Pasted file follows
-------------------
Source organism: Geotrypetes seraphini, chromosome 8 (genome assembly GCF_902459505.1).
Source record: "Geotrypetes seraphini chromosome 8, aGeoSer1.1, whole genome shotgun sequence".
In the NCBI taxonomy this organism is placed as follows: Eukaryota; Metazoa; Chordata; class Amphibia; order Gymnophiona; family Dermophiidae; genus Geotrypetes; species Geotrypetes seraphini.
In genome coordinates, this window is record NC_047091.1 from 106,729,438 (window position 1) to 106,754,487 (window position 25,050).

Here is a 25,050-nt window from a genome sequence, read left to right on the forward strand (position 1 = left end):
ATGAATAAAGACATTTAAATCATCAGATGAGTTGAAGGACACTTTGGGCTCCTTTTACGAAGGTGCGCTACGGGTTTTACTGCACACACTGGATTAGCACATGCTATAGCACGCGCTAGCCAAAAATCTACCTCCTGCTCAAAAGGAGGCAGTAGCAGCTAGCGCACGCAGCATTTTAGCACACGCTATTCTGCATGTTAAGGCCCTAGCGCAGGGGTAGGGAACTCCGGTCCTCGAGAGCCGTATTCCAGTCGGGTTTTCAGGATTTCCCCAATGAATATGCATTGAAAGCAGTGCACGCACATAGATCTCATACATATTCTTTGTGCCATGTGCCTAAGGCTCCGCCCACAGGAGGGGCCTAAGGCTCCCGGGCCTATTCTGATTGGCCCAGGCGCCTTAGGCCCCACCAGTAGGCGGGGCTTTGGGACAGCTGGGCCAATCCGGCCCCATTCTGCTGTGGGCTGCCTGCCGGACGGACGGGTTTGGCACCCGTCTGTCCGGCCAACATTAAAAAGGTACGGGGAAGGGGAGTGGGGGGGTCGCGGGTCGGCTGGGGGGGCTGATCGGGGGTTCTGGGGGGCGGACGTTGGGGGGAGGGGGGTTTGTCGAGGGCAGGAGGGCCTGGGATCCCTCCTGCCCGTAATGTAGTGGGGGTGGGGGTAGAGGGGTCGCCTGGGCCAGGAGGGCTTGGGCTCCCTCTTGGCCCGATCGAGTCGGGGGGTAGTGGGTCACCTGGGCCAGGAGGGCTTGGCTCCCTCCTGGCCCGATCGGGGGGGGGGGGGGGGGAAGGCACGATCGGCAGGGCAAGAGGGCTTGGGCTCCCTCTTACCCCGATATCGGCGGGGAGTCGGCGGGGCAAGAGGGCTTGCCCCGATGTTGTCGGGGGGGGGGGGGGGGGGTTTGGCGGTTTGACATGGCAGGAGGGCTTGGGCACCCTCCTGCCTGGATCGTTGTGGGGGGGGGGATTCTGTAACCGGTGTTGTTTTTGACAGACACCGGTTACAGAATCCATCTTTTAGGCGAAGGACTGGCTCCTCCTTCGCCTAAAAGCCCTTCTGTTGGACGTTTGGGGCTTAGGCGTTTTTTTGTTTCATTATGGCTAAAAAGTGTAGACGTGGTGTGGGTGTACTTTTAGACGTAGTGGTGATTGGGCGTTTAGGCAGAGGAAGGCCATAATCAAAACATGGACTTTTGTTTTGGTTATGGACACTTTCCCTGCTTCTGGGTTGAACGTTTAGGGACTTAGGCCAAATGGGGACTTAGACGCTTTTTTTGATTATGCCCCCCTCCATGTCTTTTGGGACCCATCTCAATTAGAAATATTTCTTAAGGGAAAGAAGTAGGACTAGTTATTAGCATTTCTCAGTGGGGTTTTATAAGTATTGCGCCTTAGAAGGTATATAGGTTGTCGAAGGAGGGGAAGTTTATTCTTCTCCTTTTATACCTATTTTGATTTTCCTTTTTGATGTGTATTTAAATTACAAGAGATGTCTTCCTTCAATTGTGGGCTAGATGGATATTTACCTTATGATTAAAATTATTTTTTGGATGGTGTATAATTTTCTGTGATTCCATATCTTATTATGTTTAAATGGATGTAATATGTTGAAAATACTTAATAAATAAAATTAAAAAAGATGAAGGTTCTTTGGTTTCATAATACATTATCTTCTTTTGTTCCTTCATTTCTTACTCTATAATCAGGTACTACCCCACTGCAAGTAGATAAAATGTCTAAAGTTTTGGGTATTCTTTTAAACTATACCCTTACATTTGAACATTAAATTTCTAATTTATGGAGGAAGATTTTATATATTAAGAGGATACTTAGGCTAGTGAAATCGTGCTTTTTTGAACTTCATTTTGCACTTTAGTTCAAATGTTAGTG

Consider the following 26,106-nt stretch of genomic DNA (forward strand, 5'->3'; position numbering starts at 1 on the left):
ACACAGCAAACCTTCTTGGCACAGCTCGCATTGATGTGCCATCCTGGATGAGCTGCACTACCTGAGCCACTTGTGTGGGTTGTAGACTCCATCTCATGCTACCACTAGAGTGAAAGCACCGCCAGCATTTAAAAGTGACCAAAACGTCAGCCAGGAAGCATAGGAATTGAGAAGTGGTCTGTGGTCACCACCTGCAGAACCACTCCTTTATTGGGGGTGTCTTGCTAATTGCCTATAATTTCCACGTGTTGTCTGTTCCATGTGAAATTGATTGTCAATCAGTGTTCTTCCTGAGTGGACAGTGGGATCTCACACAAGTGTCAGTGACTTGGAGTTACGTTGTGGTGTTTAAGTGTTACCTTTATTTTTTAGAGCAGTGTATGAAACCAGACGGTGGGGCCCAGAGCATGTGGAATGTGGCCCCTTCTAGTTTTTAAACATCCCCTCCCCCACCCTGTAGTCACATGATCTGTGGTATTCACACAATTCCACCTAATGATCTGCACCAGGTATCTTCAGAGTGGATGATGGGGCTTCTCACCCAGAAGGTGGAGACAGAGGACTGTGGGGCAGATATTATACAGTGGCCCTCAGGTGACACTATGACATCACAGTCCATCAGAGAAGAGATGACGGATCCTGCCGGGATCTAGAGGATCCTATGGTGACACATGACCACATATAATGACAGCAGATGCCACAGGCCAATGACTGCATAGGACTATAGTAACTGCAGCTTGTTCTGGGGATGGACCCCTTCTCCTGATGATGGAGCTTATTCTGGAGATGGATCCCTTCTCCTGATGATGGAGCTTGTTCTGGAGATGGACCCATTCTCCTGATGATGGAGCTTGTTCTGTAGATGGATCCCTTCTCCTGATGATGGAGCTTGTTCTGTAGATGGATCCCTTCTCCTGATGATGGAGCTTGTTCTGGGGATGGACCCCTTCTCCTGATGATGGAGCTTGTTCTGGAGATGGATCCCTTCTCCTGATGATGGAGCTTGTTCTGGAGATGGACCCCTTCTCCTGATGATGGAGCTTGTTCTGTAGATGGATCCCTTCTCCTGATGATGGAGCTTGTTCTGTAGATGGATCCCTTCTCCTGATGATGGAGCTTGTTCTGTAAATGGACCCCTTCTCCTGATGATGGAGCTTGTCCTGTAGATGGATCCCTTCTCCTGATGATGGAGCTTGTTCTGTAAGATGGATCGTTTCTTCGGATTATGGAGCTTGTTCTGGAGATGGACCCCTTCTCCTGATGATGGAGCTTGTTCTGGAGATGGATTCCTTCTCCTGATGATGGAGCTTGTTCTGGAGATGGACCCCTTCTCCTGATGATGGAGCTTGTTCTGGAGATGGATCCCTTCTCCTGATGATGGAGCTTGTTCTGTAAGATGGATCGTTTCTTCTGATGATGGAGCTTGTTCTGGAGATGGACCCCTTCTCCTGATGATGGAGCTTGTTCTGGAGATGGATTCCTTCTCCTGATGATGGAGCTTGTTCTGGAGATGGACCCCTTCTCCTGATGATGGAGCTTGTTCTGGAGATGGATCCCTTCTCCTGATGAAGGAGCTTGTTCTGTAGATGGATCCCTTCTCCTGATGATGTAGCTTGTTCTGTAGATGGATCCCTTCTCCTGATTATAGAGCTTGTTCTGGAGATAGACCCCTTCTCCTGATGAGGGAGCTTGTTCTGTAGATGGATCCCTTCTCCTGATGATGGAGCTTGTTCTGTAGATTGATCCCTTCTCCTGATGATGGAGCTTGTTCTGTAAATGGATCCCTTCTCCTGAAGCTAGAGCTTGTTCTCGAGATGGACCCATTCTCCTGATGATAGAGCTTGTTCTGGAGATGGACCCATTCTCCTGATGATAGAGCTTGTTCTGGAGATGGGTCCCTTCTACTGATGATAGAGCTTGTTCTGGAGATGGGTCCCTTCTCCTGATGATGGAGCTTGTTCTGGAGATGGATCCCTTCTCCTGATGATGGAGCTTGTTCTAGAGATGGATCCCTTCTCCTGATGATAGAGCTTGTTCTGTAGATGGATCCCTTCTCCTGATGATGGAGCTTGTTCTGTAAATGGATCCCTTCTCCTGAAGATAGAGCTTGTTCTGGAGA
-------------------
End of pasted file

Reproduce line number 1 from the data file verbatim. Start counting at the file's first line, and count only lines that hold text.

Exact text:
Source organism: Geotrypetes seraphini, chromosome 8 (genome assembly GCF_902459505.1).